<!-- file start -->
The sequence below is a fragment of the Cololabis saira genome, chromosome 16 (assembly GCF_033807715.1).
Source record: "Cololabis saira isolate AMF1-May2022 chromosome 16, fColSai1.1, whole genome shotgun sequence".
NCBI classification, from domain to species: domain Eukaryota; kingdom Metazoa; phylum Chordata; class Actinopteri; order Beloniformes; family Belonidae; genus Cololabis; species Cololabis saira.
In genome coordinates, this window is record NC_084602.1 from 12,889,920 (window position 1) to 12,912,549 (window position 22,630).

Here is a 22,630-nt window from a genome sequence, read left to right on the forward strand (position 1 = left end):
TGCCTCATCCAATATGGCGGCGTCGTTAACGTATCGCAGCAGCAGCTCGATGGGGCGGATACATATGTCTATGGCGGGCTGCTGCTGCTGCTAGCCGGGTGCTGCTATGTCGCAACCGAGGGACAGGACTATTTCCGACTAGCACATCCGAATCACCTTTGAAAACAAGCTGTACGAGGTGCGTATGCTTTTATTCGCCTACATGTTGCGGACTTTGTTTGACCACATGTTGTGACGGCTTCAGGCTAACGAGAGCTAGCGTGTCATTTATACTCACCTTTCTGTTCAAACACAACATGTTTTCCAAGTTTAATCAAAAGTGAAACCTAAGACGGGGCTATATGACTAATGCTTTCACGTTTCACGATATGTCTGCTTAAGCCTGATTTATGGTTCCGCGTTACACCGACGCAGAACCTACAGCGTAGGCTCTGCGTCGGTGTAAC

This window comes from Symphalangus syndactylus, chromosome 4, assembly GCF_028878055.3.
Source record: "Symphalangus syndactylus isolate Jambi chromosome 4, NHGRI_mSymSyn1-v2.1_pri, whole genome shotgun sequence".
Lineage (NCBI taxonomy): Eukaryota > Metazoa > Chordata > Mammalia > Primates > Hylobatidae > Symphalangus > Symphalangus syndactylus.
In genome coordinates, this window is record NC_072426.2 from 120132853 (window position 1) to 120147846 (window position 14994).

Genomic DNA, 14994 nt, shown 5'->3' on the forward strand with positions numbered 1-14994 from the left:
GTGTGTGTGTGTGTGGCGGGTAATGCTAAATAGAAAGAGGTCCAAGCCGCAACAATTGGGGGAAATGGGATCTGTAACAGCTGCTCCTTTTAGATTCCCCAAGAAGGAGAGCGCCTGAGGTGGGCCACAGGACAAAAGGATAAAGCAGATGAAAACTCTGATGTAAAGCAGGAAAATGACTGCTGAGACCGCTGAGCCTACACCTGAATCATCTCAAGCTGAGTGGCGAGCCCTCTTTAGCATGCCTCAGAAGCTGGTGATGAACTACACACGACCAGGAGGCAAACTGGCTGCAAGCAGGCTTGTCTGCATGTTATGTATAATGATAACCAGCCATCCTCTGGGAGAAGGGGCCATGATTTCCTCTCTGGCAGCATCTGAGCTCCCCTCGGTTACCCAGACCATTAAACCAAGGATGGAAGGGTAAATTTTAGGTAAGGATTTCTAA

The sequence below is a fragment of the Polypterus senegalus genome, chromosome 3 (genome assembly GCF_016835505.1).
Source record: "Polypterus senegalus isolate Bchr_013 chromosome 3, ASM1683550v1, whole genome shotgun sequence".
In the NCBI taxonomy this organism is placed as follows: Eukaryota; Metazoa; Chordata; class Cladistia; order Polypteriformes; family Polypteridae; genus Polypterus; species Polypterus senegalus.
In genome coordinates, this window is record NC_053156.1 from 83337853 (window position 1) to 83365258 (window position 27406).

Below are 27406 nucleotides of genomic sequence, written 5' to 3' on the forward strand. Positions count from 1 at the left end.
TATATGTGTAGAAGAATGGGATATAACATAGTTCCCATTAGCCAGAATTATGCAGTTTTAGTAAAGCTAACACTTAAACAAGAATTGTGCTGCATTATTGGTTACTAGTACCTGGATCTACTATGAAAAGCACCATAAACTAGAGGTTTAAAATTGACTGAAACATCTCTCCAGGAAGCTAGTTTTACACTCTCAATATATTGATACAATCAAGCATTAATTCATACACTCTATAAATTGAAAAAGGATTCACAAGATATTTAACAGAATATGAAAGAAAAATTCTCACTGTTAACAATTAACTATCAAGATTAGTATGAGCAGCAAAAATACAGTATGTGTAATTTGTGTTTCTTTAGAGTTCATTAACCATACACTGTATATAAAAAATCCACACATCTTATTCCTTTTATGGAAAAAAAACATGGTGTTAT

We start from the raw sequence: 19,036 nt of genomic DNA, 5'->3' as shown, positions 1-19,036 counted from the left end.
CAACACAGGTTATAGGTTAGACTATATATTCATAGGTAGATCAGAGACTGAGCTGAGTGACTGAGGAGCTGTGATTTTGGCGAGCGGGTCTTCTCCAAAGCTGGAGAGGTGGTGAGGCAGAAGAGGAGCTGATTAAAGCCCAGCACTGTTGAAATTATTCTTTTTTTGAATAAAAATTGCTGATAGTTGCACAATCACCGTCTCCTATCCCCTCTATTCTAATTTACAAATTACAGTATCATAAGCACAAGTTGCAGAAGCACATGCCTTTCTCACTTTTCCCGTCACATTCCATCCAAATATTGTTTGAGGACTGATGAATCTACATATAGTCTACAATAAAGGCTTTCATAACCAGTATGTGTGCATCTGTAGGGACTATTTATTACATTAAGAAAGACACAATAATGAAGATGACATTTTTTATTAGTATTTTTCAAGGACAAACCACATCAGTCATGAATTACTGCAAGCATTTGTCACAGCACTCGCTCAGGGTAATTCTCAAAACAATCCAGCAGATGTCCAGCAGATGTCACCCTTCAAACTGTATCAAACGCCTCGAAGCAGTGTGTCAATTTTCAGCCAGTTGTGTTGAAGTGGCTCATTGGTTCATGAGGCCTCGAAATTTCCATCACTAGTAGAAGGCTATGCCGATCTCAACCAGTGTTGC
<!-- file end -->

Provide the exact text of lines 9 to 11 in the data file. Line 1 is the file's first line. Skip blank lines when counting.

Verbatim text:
Lineage (NCBI taxonomy): Eukaryota > Metazoa > Chordata > Mammalia > Primates > Hylobatidae > Symphalangus > Symphalangus syndactylus.
In genome coordinates, this window is record NC_072426.2 from 120132853 (window position 1) to 120147846 (window position 14994).

Genomic DNA, 14994 nt, shown 5'->3' on the forward strand with positions numbered 1-14994 from the left: